RHINELANDER - With temperatures as frigid as they are lately, you hope everyone has a warm roof over their heads.
When stepping outside today can take your breath away that means bundling up, wearing extra layers and staying inside to stay warm.
But for many people, that can be easier said than done.
As the temperatures plummet across the Northwoods, one local business is prepared to help those who need shelter.
Frederick Place in Rhinelander is an emergency, temporary homeless shelter.
Although they don't offer one night stays, they can help out individuals looking for shelter from the cold.
“We reach out to the area churches to the police station, those kinds of places services if you’re looking for just one night, because obviously it’s too cold to be out there,” said Tammy Modic, executive director of NATH. Frederick Place took in 200 people within the last two years.
The shelter is open to finding a place for those looking for short term shelter.
“And it is also good to know that we are available and right now we do have beds available, because a year ago if this would've happened I would've had to turn someone away even if it was this cold,” said Modic.
Staying warm in the freezing weather can also be difficult for animals.
The Oneida County Humane Society has been busy treating animals who've been exposed to the weather.
"Make sure if your dog or cat is outside, maybe bring them in to your garage, or have a house for them to go into with straw or hay that can keep them warm,” said Dane County Humane Society director Bria Swartout.
The Humane Society says they've seen a lot of animals come in with frostbite on their ears and feet.
Keeping your pet's feet protected by booties or limiting their time outdoors can prevent frostbite.
In both of these situations, it's important to note that there are places to go to be warm. -
Tibetan Monks create a sand mandala at Northcentral Technical College
WAUSAU - Students at Northcentral Technical College in Wausau got to see Tibetan monks create a work of art steeped in Buddhist history.
The Mandala Sand Art is an ancient Tantric Buddhist tradition dating back thousands of years.
The Tibetan Monks from the Drepung Loseling Monastery are on an international tour called Mystical Arts of Tibet where they create mandalas in front of an audience.
"The colored patterns we are using, we are following the scriptures, the Buddhist scriptures. It's a very old tradition, more than 2,500 years ago," says Geshe Loden, head of the Mystical Arts of Tibet.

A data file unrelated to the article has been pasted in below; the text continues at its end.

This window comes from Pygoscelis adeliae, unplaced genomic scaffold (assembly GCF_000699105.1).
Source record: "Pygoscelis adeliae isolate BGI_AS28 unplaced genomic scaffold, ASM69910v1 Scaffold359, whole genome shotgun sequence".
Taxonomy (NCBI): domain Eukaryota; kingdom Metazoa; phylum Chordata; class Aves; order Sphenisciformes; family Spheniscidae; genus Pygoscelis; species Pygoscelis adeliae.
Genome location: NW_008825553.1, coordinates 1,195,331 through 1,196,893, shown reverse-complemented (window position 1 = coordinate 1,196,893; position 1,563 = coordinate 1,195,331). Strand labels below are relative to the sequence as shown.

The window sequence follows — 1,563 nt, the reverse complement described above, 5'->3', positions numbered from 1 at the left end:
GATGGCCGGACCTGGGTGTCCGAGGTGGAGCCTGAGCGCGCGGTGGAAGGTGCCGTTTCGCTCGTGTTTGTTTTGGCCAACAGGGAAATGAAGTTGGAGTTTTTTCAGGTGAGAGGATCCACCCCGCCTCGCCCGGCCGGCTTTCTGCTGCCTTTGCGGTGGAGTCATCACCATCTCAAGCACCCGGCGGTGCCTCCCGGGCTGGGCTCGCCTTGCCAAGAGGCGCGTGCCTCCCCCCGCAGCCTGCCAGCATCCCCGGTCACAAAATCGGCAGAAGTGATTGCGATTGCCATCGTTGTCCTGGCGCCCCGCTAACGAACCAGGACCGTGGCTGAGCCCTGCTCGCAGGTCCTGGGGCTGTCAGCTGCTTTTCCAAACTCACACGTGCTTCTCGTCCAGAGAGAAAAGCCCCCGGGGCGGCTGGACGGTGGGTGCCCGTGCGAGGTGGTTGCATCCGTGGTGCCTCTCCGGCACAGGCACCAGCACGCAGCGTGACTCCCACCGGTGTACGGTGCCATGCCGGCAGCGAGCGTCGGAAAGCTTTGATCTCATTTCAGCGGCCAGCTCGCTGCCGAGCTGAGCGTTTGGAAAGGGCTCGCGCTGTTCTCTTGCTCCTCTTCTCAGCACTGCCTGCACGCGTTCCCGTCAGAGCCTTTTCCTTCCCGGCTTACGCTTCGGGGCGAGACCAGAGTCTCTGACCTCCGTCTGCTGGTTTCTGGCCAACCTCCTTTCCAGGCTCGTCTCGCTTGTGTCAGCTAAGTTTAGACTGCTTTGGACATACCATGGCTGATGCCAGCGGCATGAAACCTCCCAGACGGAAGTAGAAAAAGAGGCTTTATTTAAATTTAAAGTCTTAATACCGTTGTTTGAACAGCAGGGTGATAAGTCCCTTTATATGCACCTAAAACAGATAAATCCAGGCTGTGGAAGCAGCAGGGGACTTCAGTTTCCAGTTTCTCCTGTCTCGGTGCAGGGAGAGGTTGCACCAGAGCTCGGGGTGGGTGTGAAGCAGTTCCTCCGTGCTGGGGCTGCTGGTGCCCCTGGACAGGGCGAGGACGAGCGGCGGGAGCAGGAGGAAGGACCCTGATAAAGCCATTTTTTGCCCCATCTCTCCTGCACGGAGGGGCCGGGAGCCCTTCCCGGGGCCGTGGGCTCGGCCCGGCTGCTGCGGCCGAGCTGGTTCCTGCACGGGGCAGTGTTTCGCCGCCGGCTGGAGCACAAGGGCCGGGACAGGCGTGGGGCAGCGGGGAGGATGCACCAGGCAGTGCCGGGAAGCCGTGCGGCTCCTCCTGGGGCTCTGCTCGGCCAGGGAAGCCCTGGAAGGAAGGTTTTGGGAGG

The monks' last visit to Northcentral Technical College in 2011 was so popular, they were invited back.
"At NTC we feel like it's important to offer our students a variety of different programming, and one of the things we feel our responsibility to do is expose our students to other cultures, other religions, other ideas," says Director of Student Development Shawn Sullivan.
The monks work hours at a time placing sand delicately in the lines of the intricate pattern.
The mandala will take them four days to complete, but the beautiful creation won't last long.
"After finishing this, making the mandala, we consecrate this completed mandala, and we dismantle it to symbolize the impermanence of all the conditioned things, all the phenomena," says Loden.
The monks' tour raises money for more than 3,000 monasteries in India. They also do it to raise awareness about the plight of Tibetans.
"Lord Buddha had started this, and that tradition keeps going on."
LAC DU FLAMBEAU - Ruby's pantry opened their doors Tuesday in Lac du Flambeau. This is the first time the Ruby's pantry has set up shop there. They decided to come to Lac du Flambeau because of the good turnout in Rhinelander. The food pantry asks that people give a $20 donation.
“It's not your typical food pantry,” says Gloria Cobb, Ruby's Pantry Lac du Flambeau Lead Coordinator. “This is an opportunity to give people dignity, to serve with dignity, and it's a donation base.”
“I mean look at the hustle and bustle going on we've got the community coming together not only Lac du Flambeau but the surrounding community coming together to meet a very basic need and that's to help with hunger,” says Cobb.
The pantry offered items like strawberries, cake mix, and toilet paper. More than 400 people were expected to show up.
“A participant will go through the line with a laundry basket and or box and they will be offered items,” says Cobb. “They can refuse them however we will encourage them to take the item because somebody else that they may know may have a need.”
“They get a certain amount of each item and they go through the line like an assembly line,” says Cobb.
The pantry had more than 21,000 pounds of food to give away.
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